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Document Details :
Title: Led Away into Slave-Like Dependency
Subtitle: Noxal Liability in Archaic Athens and Solon's seisáchtheia
Author(s): SCHMITZ, Winfried
Journal: Ancient Society
Volume: 52 Date: 2022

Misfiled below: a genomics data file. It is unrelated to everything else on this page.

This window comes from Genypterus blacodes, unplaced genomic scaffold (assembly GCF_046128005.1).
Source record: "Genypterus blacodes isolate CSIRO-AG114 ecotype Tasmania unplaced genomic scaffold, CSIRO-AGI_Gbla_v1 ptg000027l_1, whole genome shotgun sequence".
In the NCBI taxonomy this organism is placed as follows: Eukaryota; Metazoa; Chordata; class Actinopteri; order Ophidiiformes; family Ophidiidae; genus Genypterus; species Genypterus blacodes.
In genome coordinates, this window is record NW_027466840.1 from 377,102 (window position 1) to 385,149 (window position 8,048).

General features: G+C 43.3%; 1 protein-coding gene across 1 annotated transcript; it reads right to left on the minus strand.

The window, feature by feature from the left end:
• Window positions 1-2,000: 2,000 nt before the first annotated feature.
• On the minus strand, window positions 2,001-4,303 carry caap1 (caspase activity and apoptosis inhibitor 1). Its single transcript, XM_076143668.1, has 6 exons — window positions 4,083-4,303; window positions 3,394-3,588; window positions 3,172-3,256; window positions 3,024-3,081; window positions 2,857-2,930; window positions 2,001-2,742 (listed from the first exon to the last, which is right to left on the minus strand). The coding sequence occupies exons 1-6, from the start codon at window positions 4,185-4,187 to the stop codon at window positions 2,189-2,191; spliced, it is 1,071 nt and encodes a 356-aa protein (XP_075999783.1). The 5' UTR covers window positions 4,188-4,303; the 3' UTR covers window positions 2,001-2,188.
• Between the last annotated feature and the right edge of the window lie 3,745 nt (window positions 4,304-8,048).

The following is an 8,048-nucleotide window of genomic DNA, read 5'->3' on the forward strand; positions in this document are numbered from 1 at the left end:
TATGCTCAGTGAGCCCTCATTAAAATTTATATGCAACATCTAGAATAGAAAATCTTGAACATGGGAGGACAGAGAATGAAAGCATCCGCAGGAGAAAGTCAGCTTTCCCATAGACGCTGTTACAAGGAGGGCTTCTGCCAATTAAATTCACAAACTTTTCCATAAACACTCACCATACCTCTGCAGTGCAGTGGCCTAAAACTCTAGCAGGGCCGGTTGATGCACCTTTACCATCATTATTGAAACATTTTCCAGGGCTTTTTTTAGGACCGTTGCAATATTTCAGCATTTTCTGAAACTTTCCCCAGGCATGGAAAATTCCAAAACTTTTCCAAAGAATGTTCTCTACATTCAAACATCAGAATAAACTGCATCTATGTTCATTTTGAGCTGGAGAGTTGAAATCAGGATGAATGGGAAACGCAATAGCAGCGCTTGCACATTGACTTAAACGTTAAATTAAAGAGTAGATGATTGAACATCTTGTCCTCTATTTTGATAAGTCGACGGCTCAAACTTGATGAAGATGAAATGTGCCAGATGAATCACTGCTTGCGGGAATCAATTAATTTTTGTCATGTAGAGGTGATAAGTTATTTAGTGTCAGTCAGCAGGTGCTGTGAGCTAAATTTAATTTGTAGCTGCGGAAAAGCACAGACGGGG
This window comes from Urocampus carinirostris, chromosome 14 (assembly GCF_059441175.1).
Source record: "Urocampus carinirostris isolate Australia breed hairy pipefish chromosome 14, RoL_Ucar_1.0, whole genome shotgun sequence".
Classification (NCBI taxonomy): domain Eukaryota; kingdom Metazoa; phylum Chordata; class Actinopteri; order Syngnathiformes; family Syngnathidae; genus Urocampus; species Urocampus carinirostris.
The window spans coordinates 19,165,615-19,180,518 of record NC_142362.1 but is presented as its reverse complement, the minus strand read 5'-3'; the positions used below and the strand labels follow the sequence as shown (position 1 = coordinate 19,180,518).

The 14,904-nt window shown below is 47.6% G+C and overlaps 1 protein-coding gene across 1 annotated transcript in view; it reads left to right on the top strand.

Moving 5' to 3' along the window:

According to Attic law, an animal or thing that had caused injury had to be handed over to the injured party. This corresponds to noxal liability in Roman law. Fragments of the Solonian Elegies and other sources from later times suggest that until Solon’s archonship, free persons who had injured another person, especially who had not repaid debts, were also to be handed over. The injured party had the choice of having the wronged party work for him or selling him or her into slavery. With his seisáchtheia, Solon abolished this kind of debt liability in the case of free persons, made those in dependency free again and prevented the surrender of free persons for the future. The comparison with the Roman noxal liability allows us to grasp this form of slave-like dependency more precisely. Under this precondition, it must be asked whether the defeated Messenians had to hand themselves over to the Spartans on the basis of collective noxal liability in order to work for them in slave-like dependency, but were not allowed to be sold abroad, which would have been permitted in principle under noxal liability.